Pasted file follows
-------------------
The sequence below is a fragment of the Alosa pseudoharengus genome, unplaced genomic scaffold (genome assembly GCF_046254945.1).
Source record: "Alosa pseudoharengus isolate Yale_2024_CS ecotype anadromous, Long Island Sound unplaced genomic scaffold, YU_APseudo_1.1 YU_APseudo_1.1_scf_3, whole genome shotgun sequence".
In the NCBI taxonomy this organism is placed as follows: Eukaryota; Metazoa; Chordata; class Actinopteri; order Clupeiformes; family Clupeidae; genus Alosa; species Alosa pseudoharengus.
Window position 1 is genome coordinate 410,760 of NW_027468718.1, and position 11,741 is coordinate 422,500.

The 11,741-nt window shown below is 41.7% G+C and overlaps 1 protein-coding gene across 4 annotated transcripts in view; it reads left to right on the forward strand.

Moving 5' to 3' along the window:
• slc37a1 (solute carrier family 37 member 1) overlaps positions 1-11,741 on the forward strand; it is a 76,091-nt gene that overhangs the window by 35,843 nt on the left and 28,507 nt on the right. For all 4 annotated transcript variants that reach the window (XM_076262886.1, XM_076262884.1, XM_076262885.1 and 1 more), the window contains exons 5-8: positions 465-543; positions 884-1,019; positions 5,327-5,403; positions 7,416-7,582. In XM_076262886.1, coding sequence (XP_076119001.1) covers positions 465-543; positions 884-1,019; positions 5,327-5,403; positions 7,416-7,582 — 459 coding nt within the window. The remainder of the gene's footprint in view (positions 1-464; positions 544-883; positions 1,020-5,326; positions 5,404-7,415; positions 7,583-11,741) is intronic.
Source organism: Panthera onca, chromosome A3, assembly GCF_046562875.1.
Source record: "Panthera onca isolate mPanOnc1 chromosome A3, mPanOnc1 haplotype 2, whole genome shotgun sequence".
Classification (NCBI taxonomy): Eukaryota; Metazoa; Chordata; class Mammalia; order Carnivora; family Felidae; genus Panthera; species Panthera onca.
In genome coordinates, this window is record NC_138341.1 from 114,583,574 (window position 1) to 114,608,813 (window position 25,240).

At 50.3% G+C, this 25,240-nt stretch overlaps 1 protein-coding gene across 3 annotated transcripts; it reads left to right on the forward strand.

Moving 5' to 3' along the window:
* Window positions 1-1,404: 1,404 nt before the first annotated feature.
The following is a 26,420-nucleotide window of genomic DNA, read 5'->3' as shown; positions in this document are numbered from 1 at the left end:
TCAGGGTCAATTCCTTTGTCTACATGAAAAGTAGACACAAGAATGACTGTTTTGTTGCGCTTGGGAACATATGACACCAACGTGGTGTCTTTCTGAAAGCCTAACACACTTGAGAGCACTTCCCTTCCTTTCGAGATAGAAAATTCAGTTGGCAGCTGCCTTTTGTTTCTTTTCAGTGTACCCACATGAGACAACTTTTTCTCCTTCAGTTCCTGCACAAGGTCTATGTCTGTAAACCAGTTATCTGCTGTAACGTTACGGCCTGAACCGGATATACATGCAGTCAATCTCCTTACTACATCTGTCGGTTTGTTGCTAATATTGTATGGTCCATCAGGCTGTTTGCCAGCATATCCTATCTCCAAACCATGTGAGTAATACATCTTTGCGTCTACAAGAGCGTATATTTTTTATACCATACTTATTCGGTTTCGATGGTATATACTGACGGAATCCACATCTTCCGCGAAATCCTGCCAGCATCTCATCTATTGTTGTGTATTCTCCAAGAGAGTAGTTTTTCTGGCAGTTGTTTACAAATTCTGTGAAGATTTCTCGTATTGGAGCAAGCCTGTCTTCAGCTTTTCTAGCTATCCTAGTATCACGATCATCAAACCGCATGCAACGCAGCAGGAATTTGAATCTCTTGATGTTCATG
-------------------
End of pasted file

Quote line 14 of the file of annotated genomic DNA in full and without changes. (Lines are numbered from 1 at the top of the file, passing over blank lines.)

* Window positions 1-1,404: 1,404 nt before the first annotated feature.